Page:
Air Force

March 14, 2014

Deployed father flies around the world to say I love you to son

Chief Master Sgt. Michael Bella, 33rd Rescue Squadron, was reunited with his son Jordan Bella, a student at Desert Junior-Senior High School March 7. Jordan stayed behind when his parents were re-assigned to Japan so that he could finish his senior year of high school at Edwards. Bella recently returned from a deployment in Afghanistan and dropped by to surprise Jordan on his way back to Japan.

Desert High School Senior, Jordan Bella, was born at Edwards Air Force Base, in the days when the base still had a hospital. Jordan spent his kindergarten and first grade years in Germany before returning to Edwards for the second grade and every grade following.

Just before entering his senior year, Jordan was faced with a difficult choice to make when his father, Chief Master Sgt. Michael Bella, 33rd Rescue Squadron, received a permanent change of station to Kadena Air Base in Okinawa, Japan.

Jordan chose to stay behind and finish his senior year at DHS. Shortly after arriving in Japan, Bella was deployed to Afghanistan. Because of his deployment, Bella missed the entire holiday season with his family. Instead of his children spending the holidays in Japan, his wife, Joyce Bella visited their children in the states.

“I kind of promoted myself out of a job and there were no jobs here at Edwards, so we had to PCS to Okinawa, Japan,” said Bella. “For my son to finish high school; he was involved in football and to keep in a good mind for college, we thought, ‘okay we’re going to let him stay as a long as he keeps his grades up.'”

Since his parents left in August, Jordan has stayed with his godparents and continued to participate†with the football team and the Associated Student Body as well as maintaining his grades.

“It was difficult because I pretty much missed his whole senior football year and we’re pretty much diehards with Desert football,” said Bella. He added that Jordan’s godparents would video tape and send many of Jordan’s games to Bella, who would stay up late watching them.

March 7, Jordan was sitting in class when his principal, Dr. David Ellms, walked in, took his backpack and told Jordan to follow him.

“I thought I was in trouble,” said Jordan. “I didn’t know what I did wrong”

What Bella found when he walked outside was his father, hiding behind the classroom door.

“I didn’t even see my dad, I just heard his voice and I knew,” said Jordan.

Chief Master Sgt. Michael Bella (left) and his son Jordan Bella have been separated since August last year when Bella and his wife were stationed at Kadena Air Base in Okinawa, Japan. Bella was deployed to Afghanistan shortly after and has stayed in touch with Jordan using video chat services.

The reunion was certainly an emotional, tearful one. Jordan shared that he and his father are “really close and FaceTime nearly every night.” According to Jordan, his father had also had a difficult choice to make. He could have spent six months in Afghanistan and come home for the holidays, but instead he chose four months of deployment and no family holidays, so that he could attend Jordan’s graduation.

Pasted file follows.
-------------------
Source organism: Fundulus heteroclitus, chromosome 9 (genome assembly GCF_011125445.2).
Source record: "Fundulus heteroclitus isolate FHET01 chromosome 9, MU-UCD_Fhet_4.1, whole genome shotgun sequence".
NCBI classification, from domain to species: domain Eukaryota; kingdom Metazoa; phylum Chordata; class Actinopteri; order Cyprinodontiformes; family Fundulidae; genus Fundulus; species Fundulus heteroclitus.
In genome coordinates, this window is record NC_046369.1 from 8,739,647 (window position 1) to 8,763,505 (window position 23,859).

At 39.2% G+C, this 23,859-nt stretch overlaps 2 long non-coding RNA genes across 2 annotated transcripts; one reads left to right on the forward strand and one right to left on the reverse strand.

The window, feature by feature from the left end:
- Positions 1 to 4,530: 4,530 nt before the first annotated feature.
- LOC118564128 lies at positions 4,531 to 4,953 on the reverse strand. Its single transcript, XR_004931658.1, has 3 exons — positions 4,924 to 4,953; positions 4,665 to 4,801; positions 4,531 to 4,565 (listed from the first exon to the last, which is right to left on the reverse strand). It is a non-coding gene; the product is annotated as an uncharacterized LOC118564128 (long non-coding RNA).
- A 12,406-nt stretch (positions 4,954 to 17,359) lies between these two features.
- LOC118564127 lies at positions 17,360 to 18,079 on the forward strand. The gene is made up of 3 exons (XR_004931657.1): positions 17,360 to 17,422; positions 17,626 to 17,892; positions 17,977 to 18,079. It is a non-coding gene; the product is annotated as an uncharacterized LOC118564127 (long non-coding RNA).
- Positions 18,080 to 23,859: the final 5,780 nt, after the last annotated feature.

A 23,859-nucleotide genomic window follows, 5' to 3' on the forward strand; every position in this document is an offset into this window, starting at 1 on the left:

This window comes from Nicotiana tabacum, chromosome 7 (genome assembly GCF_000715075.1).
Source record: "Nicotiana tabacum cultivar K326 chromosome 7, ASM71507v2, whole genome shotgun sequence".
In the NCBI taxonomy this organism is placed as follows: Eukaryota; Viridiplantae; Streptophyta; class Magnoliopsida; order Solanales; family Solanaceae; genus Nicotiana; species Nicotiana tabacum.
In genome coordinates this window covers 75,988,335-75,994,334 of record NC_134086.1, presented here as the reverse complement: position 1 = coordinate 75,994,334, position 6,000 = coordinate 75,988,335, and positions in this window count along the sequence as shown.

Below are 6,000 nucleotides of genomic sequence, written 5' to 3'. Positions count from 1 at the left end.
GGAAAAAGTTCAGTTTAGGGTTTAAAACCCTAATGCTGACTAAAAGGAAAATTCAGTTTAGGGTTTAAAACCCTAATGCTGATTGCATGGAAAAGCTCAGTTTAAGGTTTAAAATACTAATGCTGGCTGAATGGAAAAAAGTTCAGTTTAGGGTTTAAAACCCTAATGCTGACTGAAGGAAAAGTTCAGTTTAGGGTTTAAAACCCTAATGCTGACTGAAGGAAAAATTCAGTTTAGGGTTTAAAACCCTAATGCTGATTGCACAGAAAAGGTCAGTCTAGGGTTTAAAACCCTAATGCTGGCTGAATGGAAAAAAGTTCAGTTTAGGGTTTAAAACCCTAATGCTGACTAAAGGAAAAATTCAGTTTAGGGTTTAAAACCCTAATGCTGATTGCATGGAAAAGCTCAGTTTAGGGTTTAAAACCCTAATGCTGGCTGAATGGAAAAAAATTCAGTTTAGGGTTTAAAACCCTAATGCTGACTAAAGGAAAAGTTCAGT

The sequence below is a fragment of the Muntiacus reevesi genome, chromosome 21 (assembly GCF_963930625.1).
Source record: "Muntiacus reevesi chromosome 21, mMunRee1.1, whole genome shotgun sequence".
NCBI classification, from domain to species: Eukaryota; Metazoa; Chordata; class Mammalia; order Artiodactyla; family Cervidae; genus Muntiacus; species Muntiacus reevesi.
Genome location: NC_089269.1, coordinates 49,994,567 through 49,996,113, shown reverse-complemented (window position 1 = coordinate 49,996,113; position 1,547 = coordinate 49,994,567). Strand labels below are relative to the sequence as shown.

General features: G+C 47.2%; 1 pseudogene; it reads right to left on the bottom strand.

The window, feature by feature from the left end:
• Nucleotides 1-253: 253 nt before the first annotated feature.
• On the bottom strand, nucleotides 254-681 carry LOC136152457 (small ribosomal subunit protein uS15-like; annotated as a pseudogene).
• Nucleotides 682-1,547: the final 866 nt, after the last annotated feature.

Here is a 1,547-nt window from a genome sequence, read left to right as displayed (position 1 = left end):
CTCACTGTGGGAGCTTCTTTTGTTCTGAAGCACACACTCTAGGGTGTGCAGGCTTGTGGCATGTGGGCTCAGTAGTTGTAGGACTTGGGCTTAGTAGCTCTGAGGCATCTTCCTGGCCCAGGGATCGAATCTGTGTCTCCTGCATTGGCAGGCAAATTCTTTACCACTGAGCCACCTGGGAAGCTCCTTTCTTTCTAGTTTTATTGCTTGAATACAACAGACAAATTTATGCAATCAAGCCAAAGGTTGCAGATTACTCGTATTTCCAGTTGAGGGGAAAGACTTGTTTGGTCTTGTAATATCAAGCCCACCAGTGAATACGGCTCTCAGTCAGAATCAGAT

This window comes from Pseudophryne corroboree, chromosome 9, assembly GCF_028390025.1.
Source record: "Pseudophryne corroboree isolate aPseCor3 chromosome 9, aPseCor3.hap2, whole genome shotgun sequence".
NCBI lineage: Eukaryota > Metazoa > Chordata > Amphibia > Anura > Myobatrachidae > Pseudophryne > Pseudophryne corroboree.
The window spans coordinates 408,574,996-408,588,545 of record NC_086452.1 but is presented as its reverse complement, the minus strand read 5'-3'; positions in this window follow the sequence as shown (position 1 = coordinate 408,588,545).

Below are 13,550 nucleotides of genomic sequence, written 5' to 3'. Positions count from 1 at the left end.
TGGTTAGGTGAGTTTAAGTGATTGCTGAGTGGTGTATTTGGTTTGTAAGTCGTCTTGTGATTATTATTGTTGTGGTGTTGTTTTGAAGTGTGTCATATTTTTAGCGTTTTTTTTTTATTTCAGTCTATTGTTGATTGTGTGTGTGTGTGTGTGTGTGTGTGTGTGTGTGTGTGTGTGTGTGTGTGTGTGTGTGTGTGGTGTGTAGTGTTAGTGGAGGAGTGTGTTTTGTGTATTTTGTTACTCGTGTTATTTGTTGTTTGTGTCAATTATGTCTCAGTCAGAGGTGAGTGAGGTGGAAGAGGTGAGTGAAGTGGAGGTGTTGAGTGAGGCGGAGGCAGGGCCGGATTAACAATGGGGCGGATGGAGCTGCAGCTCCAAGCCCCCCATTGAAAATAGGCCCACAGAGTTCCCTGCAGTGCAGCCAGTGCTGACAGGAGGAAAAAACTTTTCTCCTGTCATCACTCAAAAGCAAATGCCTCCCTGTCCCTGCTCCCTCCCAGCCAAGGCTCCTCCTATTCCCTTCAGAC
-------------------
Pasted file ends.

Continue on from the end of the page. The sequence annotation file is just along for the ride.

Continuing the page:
“I didn’t know he was going to break down and that just showed me how much he misses me,” said Bella. “When we first left for Okinawa it was really heartbreaking for us and for him because he’s used to us always being there for him and then now, just seeing him crying. It tears my heart when I see him crying, but knowing that I came to see him, that’s more of a happy crying that I’m back.”

During his “around the world” trip back to Okinawa, Bella was also able to surprise his daughter, Kristina at work.

“I had her co-worker do a video on my phone so I could show my wife,” said Bella.

Jordan shared that his father “missed food” like In-N-Out, during his deployment, so they spent a lot of their time together eating out. Bella and his children even took a short trip to San Diego over the weekend to visit Bella’s parents.

“I see [my dad] as my role model, I love him,” said Jordan. “I like it that my parents are still supporting me no matter where they are. My mom too, she gets those videos [of Jordan’s football games]. When we had our football banquet I FaceTimed them both and they were crying.”

Bella described this past deployment as his “most intense.”

“We stood on the alert for heroes. That’s what we call people who had passed, who had been killed in action,” said Bella. “It was bad when we got a call because we knew someone was out there, but we just stood alert and went out once every other day.”

Though he was only able to stay for a few days before returning to Japan, Bella was “grateful” for the chance to see his family. Bella recalled that in 25 years, this is the longest he has been separated from his children. His next trip to California is slated for Jordan’s graduation from high school.

“I’m just glad I got to see him before he graduates,” said Bella. “Not [just] at graduation day, but I got to see him a few months prior and stop in to say ‘I love you.'”

To watch the video of the reunion, click on the following link. If on base and having trouble playing the video, click on the Download (WMV) at the bottom of the player:
http://www.edwards.af.mil/shared/widgets/popup.asp?url=http://www.edwards.af.mil/shared/xml/rssVideo.asp?mrsstype=2&id=172&cnt=10&pos=0




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